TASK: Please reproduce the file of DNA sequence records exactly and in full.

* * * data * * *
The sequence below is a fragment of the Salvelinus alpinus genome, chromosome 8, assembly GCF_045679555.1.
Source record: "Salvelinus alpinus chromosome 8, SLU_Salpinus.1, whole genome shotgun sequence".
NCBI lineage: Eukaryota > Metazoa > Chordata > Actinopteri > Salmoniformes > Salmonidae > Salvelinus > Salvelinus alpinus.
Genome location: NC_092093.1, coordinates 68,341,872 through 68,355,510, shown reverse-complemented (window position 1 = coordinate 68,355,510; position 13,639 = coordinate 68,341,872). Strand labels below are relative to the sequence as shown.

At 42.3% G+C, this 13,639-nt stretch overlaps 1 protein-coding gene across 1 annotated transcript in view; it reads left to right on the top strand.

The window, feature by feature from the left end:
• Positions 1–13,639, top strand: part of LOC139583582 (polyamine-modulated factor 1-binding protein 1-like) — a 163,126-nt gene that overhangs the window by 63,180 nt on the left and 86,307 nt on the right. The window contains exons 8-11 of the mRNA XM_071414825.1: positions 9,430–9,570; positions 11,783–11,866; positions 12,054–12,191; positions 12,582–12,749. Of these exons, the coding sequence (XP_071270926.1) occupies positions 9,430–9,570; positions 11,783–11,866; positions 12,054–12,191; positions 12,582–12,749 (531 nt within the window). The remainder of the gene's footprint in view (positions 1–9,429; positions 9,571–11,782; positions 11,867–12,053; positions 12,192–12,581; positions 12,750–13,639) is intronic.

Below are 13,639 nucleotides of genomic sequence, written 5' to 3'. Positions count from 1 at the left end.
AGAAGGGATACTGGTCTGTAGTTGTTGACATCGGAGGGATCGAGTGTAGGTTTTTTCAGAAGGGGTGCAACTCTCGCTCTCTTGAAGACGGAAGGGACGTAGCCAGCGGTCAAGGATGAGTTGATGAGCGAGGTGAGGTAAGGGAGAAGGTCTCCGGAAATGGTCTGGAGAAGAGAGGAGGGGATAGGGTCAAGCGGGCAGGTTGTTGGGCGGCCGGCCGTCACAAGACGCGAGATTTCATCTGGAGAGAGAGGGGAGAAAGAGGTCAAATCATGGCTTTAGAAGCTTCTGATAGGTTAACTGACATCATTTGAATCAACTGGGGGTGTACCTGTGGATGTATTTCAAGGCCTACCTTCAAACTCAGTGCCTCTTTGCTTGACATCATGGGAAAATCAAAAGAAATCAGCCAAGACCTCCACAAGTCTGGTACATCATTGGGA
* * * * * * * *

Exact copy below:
The sequence below is a fragment of the Salvelinus alpinus genome, chromosome 8, assembly GCF_045679555.1.
Source record: "Salvelinus alpinus chromosome 8, SLU_Salpinus.1, whole genome shotgun sequence".
NCBI lineage: Eukaryota > Metazoa > Chordata > Actinopteri > Salmoniformes > Salmonidae > Salvelinus > Salvelinus alpinus.
Genome location: NC_092093.1, coordinates 68,341,872 through 68,355,510, shown reverse-complemented (window position 1 = coordinate 68,355,510; position 13,639 = coordinate 68,341,872). Strand labels below are relative to the sequence as shown.

At 42.3% G+C, this 13,639-nt stretch overlaps 1 protein-coding gene across 1 annotated transcript in view; it reads left to right on the top strand.

The window, feature by feature from the left end:
• Positions 1–13,639, top strand: part of LOC139583582 (polyamine-modulated factor 1-binding protein 1-like) — a 163,126-nt gene that overhangs the window by 63,180 nt on the left and 86,307 nt on the right. The window contains exons 8-11 of the mRNA XM_071414825.1: positions 9,430–9,570; positions 11,783–11,866; positions 12,054–12,191; positions 12,582–12,749. Of these exons, the coding sequence (XP_071270926.1) occupies positions 9,430–9,570; positions 11,783–11,866; positions 12,054–12,191; positions 12,582–12,749 (531 nt within the window). The remainder of the gene's footprint in view (positions 1–9,429; positions 9,571–11,782; positions 11,867–12,053; positions 12,192–12,581; positions 12,750–13,639) is intronic.

Below are 13,639 nucleotides of genomic sequence, written 5' to 3'. Positions count from 1 at the left end.
AGAAGGGATACTGGTCTGTAGTTGTTGACATCGGAGGGATCGAGTGTAGGTTTTTTCAGAAGGGGTGCAACTCTCGCTCTCTTGAAGACGGAAGGGACGTAGCCAGCGGTCAAGGATGAGTTGATGAGCGAGGTGAGGTAAGGGAGAAGGTCTCCGGAAATGGTCTGGAGAAGAGAGGAGGGGATAGGGTCAAGCGGGCAGGTTGTTGGGCGGCCGGCCGTCACAAGACGCGAGATTTCATCTGGAGAGAGAGGGGAGAAAGAGGTCAAATCATGGCTTTAGAAGCTTCTGATAGGTTAACTGACATCATTTGAATCAACTGGGGGTGTACCTGTGGATGTATTTCAAGGCCTACCTTCAAACTCAGTGCCTCTTTGCTTGACATCATGGGAAAATCAAAAGAAATCAGCCAAGACCTCCACAAGTCTGGTACATCATTGGGA